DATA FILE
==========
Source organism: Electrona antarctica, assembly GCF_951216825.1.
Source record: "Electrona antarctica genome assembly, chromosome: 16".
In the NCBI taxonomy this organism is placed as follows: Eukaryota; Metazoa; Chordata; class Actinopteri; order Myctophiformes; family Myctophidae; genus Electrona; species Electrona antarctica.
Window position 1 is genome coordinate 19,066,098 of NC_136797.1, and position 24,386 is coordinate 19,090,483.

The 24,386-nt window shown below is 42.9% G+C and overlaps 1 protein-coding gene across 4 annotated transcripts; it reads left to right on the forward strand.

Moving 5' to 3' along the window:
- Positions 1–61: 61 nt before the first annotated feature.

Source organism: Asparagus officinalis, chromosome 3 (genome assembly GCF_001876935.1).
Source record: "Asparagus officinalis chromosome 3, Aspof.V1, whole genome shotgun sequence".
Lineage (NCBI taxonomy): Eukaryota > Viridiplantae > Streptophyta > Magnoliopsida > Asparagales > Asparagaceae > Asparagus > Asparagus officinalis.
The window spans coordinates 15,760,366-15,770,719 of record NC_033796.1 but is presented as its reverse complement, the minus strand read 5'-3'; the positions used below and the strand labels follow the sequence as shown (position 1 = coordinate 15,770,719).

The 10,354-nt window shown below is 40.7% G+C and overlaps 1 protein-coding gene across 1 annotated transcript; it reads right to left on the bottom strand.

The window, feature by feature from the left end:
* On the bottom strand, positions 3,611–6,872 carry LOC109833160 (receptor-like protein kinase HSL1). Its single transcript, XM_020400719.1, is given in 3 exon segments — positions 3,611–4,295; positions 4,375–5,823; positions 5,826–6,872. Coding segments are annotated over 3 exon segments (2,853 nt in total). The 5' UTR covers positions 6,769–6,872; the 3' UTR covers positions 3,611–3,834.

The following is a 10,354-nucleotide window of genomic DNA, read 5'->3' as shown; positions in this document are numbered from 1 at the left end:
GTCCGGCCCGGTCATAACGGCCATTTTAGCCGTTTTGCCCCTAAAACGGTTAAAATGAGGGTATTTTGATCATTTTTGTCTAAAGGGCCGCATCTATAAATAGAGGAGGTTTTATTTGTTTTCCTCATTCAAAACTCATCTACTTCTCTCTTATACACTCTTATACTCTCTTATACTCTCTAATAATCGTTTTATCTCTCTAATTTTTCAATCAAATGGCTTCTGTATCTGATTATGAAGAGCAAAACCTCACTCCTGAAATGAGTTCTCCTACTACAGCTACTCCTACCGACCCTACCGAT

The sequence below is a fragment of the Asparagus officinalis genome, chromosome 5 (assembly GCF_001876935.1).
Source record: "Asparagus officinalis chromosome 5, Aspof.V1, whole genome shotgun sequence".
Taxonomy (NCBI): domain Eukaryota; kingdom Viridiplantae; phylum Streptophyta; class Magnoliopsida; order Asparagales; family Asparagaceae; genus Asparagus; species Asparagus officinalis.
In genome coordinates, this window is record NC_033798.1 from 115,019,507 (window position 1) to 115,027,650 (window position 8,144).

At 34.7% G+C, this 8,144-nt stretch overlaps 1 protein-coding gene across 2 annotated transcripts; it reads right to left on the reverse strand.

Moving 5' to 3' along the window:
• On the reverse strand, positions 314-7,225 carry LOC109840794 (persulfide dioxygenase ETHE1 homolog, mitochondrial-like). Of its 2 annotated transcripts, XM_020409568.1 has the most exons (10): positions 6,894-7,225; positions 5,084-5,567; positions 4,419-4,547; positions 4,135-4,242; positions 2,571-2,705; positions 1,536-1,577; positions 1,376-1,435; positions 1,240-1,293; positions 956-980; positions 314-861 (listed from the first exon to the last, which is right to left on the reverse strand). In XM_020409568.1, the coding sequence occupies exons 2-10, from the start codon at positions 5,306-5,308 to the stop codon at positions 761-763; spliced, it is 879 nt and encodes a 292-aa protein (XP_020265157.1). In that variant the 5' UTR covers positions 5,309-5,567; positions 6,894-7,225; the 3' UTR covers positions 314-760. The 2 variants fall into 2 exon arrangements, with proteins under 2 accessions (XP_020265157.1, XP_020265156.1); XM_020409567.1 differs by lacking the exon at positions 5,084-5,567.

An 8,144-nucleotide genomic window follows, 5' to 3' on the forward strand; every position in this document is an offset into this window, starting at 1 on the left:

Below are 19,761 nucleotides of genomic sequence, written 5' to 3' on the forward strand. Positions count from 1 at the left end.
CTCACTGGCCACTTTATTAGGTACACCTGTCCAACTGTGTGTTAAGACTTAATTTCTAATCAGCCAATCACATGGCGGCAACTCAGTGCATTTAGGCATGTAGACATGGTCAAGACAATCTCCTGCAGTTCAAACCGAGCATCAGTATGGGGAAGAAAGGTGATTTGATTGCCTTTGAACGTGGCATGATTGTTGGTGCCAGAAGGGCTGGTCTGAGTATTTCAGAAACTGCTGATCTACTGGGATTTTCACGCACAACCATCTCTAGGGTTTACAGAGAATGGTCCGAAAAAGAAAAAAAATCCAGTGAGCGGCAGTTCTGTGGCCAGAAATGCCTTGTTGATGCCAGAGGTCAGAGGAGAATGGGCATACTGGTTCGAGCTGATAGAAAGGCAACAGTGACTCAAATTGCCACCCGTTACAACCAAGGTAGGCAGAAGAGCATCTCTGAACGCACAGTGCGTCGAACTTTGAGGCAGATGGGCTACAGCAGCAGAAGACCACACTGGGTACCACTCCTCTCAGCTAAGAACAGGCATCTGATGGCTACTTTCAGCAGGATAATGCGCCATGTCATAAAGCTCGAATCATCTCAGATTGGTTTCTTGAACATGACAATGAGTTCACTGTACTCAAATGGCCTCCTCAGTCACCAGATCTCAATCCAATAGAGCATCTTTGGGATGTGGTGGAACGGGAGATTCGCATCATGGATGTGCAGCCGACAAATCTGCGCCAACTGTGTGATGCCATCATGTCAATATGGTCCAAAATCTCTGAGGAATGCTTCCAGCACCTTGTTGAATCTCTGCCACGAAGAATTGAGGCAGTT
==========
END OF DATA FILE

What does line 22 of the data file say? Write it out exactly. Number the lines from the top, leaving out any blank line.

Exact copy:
Moving 5' to 3' along the window: